Historic Footage: “Wild Bunch” Racing In The U.S. In The Late 1980s

Historic Footage: “Wild Bunch” Racing In The U.S. In The Late 1980s

ANDRA Top Doorslammer racing in Australia rules. You guys love it for the same reason we love it: you know what kind of car you are looking at, you know it’s got horsepower by the thousands, and you know that the runs down the quarter-mile will be exciting. The range of cars that race T/D is pretty impressive, from the 1959 Chrysler Saratogas through the Holden V2 Monaro (the car that the late-model Pontiac GTO was based off of) and just about anything in between, Australian or otherwise. In fact, the only car type specifically disqualified according to the ANDRA rules is any “rear-engined sports cars”…which means Corvairs, Beetles and Porsches are out.

But the program that Top Doorslammer evolved from, Wild Bunch racing, isn’t an Australian creation, it’s an American one. What started out as a track scrambling to fill a slot in a show when a jet car’s owner decided to not appear turned into a surprise hit when a driver in a blown 1967 Camaro was asked to run against the other jet car. It was a sound thumping, even with a two-second head start, but Maryland International Raceway coordinator Tod Mack realized that he had a hit on his hands and ran with it. Soon a motley crew of drivers were running match races in the U.S. and Canada and the collection was wild: a Chevrolet LUV that had enough body flex on a run to cause concern, an IROC Camaro that looked Pro Street ready, and by far and wide one of the wildest things ever put onto a track, Camp Stanley’s Ford Taurus station wagon powered by a Shotgun motor on nitro. These guys were hell-bent on putting a door car into the six second range in the 1980s and they succeeded while having tons of fun along the way.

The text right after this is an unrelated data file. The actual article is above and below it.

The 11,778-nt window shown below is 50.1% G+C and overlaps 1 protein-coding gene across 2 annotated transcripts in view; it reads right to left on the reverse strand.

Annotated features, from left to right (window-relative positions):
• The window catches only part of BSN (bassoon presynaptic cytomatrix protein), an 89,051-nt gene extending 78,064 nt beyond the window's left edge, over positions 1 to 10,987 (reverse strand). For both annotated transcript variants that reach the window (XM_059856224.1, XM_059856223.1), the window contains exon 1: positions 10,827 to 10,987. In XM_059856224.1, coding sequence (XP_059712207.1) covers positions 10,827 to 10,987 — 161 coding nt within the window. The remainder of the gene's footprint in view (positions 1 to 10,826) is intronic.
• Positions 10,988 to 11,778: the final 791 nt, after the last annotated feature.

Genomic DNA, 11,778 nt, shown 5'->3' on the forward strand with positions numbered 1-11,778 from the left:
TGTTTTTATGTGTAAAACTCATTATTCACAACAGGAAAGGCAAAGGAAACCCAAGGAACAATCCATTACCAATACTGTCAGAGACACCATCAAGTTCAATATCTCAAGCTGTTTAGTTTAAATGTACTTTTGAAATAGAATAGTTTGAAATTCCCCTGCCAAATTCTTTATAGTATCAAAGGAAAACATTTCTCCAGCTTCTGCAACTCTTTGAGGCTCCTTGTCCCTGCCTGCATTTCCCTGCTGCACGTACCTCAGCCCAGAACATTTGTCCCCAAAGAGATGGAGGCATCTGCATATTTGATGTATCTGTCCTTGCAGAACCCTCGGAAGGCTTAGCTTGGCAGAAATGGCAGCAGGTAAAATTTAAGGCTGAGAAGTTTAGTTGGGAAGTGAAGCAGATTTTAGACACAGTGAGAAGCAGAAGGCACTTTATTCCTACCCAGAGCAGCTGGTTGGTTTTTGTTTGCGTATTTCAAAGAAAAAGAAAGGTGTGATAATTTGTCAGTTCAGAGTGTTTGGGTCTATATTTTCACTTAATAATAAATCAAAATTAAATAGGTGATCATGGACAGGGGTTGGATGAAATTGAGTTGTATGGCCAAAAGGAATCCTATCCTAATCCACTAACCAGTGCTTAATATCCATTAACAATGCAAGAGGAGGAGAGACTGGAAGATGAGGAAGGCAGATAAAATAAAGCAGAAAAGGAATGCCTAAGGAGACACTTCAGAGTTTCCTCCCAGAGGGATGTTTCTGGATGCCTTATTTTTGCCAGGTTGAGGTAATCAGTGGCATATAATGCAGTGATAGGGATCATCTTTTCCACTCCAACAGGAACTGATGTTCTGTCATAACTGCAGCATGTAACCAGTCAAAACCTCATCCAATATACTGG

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4 thoughts on “Historic Footage: “Wild Bunch” Racing In The U.S. In The Late 1980s

  1. teach

    I have the RCD Nissan-300 ZX body hanging in my workshop and we have just located the long lost chassis.


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